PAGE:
Screening is believing - Page 2

Five must-see documentaries at the huge San Francisco International Film Festival. Plus: Rare Finnish movies and a ton of SFIFF previews.

|
(0)
A River Changes Course
PHOTOS COURTESY OF THE SAN FRANCISCO FILM SOCIETY

>>Dennis Harvey on SFIFF's Finnish angle.

More lives in chaos — albeit slightly more existentially — are depicted in A River Changes Course, which picked up a Grand Jury Prize for World Cinema Documentary at the 2013 Sundance Film Festival. Cambodian American filmmaker Kalyanee Mam followed a trio of rural Cambodian families over several years, eventually crafting a vividly-shot, meditative look at lives being forced to modernize. Talk about frustrating: farmers grapple with a new worry — debt — so the eldest daughter heads to Phnom Penh to work in a factory. But the paltry wages she earns aren't enough to offset the money they will have to spend on food, since they can't farm enough to eat without her around to help. Elsewhere, a teenage boy who figured he'd grow up to be a fisherman takes a backbreaking planting job when the fish grow scarce; he confesses to Mam that he's long since given up any dreams of getting an education. "Progress" has rarely felt so bleak.

Adding a much-needed dose of quirk to all of the above is Kaspar Astrup Schröder's Rent a Family Inc., about Ryuichi, a Tokyo man whose business name translates to "I want to cheer you up." He's a professional stand-in, offering himself or any of his rotating cast of staffers to pretend to be friends or relatives in situations, including weddings, where the real thing is either not available or won't suffice.

That premise alone would make for an intriguing doc — though there's a disclaimer that certain scenes with clients are "reconstructed" — but Ryuichi's career choice feels even more surreal once it's revealed how dysfunctional his own family is; among a wife and two kids, he gets along best with the family Chihuahua. Though Schröder focuses on Ryuichi's ennui at the expense of delving into, say, what it is about Japanese culture that enables the need for fake family members, the guy is undeniably fascinating. "I'm like a handyman, fixing people's social engagements," he explains — but he has no clue how to mend his own. *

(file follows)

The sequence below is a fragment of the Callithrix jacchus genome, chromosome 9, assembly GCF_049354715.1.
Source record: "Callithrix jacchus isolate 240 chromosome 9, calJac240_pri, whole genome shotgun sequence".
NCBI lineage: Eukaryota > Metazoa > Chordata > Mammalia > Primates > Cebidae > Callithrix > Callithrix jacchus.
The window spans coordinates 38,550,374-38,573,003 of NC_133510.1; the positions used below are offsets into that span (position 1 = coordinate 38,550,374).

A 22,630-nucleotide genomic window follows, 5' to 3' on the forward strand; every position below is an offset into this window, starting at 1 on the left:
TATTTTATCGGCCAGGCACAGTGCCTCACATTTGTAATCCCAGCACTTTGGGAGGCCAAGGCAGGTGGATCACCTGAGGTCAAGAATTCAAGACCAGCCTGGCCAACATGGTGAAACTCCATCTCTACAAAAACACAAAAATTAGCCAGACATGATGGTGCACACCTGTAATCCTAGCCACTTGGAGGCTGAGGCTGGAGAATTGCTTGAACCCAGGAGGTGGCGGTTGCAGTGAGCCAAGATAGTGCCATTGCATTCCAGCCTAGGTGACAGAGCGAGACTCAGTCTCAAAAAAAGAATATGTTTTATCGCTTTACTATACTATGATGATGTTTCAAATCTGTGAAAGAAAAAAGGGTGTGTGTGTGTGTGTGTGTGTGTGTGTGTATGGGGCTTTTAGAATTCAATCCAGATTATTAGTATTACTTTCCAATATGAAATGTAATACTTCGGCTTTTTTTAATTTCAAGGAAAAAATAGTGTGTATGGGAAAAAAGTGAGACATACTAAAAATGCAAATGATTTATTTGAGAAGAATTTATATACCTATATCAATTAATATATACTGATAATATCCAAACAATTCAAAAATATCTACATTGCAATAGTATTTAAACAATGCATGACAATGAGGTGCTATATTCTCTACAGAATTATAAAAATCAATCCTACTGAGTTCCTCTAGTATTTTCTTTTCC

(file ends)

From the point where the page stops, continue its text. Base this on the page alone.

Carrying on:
SAN FRANCISCO INTERNATIONAL FILM FESTIVAL

April 25-May 9, most shows $10-15

Various venues

festival.sffs.org

 

Related articles

  • Nordic track

    SFIFF offers an all-too-rare opportunity to appreciate Finnish cinema

  • Short takes: SFIFF week one

    You're Next, Rosie, The Kill Team, The Patience Stone, and more reviews of film fest features

  • This stuff'll kill ya

    Feed your genre needs at Another Hole in the Head

  • Also from this author

    Also in this section

  • New direction

    SF Film Society head Noah Cowan settles into the job — and eagerly awaits his first SFIFF

  • Shooting straight

    An actor prepares for several comebacks in 'Elaine Stritch: Shoot Me'

  • Telling tales

    Diverse stories take to the screen in CAAMFest's documentary competition